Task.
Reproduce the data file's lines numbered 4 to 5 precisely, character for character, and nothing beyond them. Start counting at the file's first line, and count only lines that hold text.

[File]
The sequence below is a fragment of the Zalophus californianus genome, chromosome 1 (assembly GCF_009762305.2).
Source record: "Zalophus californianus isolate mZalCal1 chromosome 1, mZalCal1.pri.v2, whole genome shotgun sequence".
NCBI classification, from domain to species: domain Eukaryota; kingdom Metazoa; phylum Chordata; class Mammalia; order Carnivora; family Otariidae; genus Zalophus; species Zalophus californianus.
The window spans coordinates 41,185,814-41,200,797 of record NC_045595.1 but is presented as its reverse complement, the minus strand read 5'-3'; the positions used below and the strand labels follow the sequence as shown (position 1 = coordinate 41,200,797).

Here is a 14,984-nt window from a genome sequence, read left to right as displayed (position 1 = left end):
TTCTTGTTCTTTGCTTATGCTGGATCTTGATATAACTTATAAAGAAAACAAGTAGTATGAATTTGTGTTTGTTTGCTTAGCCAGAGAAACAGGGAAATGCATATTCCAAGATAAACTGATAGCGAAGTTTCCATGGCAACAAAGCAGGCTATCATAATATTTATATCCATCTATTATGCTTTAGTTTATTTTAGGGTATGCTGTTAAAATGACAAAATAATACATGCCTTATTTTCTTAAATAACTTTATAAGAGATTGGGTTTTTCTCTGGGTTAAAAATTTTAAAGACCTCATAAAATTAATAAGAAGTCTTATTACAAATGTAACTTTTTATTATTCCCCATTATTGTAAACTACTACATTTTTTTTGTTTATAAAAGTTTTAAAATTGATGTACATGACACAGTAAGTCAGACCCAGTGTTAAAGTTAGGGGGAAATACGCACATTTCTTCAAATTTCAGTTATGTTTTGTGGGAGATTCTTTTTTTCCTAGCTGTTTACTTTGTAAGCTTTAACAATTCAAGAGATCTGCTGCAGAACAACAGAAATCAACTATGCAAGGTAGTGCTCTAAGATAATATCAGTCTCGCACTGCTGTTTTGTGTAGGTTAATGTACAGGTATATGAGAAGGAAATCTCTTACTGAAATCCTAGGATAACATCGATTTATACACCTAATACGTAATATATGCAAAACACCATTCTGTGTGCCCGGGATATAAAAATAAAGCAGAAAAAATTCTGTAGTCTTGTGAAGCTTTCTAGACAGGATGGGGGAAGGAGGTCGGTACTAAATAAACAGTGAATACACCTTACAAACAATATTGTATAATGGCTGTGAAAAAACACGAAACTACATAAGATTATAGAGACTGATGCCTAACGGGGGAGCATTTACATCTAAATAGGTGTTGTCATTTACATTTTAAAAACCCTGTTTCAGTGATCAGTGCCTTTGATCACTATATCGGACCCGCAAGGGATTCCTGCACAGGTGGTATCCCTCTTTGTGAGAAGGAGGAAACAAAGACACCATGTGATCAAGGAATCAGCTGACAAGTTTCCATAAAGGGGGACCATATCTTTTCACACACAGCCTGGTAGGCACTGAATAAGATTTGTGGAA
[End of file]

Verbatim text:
The window spans coordinates 41,185,814-41,200,797 of record NC_045595.1 but is presented as its reverse complement, the minus strand read 5'-3'; the positions used below and the strand labels follow the sequence as shown (position 1 = coordinate 41,200,797).

Here is a 14,984-nt window from a genome sequence, read left to right as displayed (position 1 = left end):